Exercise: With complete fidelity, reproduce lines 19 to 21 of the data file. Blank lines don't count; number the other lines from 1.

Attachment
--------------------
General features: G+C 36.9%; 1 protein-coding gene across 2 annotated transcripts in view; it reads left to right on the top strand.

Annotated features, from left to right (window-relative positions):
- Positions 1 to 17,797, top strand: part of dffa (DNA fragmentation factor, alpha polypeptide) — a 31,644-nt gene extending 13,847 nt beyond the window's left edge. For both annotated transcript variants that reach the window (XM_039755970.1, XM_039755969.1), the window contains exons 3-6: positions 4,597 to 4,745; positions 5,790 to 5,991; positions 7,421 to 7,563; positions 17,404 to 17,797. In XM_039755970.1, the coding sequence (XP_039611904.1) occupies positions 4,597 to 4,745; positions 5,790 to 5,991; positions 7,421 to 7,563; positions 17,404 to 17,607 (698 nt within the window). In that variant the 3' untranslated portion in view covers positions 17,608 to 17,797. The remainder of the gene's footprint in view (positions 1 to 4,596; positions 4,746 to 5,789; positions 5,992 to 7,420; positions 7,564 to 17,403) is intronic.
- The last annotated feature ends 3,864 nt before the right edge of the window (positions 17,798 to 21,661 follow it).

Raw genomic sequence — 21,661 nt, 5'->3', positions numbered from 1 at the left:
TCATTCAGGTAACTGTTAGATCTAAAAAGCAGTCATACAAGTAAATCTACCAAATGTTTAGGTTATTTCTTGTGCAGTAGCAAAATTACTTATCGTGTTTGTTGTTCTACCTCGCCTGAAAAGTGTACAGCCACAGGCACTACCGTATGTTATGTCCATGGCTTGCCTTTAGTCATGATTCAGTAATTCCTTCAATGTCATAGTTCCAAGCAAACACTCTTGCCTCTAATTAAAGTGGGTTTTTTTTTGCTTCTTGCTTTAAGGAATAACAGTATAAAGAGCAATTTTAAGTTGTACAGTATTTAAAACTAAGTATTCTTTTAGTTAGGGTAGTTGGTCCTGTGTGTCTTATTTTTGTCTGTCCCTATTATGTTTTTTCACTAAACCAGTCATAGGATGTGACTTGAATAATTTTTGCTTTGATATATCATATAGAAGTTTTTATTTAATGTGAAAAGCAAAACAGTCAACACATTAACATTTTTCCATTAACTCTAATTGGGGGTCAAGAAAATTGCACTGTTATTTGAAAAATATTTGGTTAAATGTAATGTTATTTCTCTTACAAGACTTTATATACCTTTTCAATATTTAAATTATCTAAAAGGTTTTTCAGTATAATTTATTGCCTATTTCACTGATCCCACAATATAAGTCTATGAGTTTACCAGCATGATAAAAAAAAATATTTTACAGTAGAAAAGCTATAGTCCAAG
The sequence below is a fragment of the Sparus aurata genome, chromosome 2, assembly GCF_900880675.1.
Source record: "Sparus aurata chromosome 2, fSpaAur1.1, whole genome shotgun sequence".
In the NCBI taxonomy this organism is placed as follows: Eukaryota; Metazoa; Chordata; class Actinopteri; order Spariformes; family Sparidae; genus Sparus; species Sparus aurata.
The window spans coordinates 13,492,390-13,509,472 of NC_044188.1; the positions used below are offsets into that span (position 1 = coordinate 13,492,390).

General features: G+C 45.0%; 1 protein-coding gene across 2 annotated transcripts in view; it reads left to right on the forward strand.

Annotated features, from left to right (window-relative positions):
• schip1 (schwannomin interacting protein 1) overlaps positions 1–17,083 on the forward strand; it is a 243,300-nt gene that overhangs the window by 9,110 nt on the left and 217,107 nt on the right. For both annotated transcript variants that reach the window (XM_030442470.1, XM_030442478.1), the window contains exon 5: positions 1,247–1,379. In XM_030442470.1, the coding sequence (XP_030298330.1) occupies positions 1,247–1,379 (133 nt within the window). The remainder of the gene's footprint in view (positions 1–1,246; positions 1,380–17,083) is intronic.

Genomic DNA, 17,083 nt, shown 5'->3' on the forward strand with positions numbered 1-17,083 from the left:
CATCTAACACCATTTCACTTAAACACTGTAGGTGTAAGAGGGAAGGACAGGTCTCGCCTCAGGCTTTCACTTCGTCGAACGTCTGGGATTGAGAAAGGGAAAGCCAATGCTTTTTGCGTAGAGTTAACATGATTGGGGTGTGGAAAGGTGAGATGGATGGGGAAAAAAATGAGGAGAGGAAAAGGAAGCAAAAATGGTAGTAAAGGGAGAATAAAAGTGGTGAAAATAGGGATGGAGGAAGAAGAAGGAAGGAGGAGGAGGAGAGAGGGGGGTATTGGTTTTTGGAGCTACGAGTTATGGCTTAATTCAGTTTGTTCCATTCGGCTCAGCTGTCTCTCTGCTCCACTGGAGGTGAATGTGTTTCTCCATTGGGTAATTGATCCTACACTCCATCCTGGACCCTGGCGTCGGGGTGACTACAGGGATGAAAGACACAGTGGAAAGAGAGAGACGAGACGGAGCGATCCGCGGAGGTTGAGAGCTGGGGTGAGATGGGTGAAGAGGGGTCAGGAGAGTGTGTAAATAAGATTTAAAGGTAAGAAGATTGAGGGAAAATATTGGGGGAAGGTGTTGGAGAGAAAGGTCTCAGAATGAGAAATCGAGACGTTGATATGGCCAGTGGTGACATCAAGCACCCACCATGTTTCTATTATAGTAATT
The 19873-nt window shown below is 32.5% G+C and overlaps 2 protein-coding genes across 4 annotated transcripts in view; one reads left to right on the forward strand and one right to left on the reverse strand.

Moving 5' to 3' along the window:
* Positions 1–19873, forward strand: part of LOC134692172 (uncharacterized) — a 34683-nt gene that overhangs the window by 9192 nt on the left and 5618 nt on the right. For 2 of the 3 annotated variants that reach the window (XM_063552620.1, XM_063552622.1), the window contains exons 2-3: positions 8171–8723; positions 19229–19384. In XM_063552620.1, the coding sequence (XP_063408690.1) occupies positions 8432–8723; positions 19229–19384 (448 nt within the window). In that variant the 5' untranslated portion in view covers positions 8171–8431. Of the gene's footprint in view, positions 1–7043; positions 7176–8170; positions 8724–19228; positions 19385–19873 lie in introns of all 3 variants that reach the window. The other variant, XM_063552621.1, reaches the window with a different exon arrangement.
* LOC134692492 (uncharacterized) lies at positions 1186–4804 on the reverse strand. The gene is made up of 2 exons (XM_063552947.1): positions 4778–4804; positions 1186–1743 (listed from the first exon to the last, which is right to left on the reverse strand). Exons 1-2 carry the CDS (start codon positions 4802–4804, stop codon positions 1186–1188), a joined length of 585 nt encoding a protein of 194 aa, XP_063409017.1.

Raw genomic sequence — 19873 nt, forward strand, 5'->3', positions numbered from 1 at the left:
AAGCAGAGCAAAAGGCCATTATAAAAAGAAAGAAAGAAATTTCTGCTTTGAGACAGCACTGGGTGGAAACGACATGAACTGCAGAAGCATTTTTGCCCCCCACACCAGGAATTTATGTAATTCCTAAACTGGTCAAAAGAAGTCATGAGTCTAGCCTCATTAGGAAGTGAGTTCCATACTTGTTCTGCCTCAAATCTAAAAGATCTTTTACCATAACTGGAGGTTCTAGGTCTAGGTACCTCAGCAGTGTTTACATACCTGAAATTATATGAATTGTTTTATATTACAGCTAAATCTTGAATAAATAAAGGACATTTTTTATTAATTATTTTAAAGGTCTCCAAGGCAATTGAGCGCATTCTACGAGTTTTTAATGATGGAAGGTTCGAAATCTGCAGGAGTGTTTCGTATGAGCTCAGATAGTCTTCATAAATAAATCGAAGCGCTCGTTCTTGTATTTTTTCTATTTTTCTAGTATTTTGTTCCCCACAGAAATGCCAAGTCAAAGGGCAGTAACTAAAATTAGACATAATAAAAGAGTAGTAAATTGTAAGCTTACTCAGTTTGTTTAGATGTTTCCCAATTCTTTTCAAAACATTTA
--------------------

* LOC134692492 (uncharacterized) lies at positions 1186–4804 on the reverse strand. The gene is made up of 2 exons (XM_063552947.1): positions 4778–4804; positions 1186–1743 (listed from the first exon to the last, which is right to left on the reverse strand). Exons 1-2 carry the CDS (start codon positions 4802–4804, stop codon positions 1186–1188), a joined length of 585 nt encoding a protein of 194 aa, XP_063409017.1.

Raw genomic sequence — 19873 nt, forward strand, 5'->3', positions numbered from 1 at the left:
AAGCAGAGCAAAAGGCCATTATAAAAAGAAAGAAAGAAATTTCTGCTTTGAGACAGCACTGGGTGGAAACGACATGAACTGCAGAAGCATTTTTGCCCCCCACACCAGGAATTTATGTAATTCCTAAACTGGTCAAAAGAAGTCATGAGTCTAGCCTCATTAGGAAGTGAGTTCCATACTTGTTCTGCCTCAAATCTAAAAGATCTTTTACCATAACTGGAGGTTCTAGGTCTAGGTACCTCAGCAGTGTTTACATACCTGAAATTATATGAATTGTTTTATATTACAGCTAAATCTTGAATAAATAAAGGACATTTTTTATTAATTATTTTAAAGGTCTCCAAGGCAATTGAGCGCATTCTACGAGTTTTTAATGATGGAAGGTTCGAAATCTGCAGGAGTGTTTCGTATGAGCTCAGATAGTCTTCATAAATAAATCGAAGCGCTCGTTCTTGTATTTTTTCTATTTTTCTAGTATTTTGTTCCCCACAGAAATGCCAAGTCAAAGGGCAGTAACTAAAATTAGACATAATAAAAGAGTAGTAAATTGTAAGCTTACTCAGTTTGTTTAGATGTTTCCCAATTCTTTTCAAAACATTTA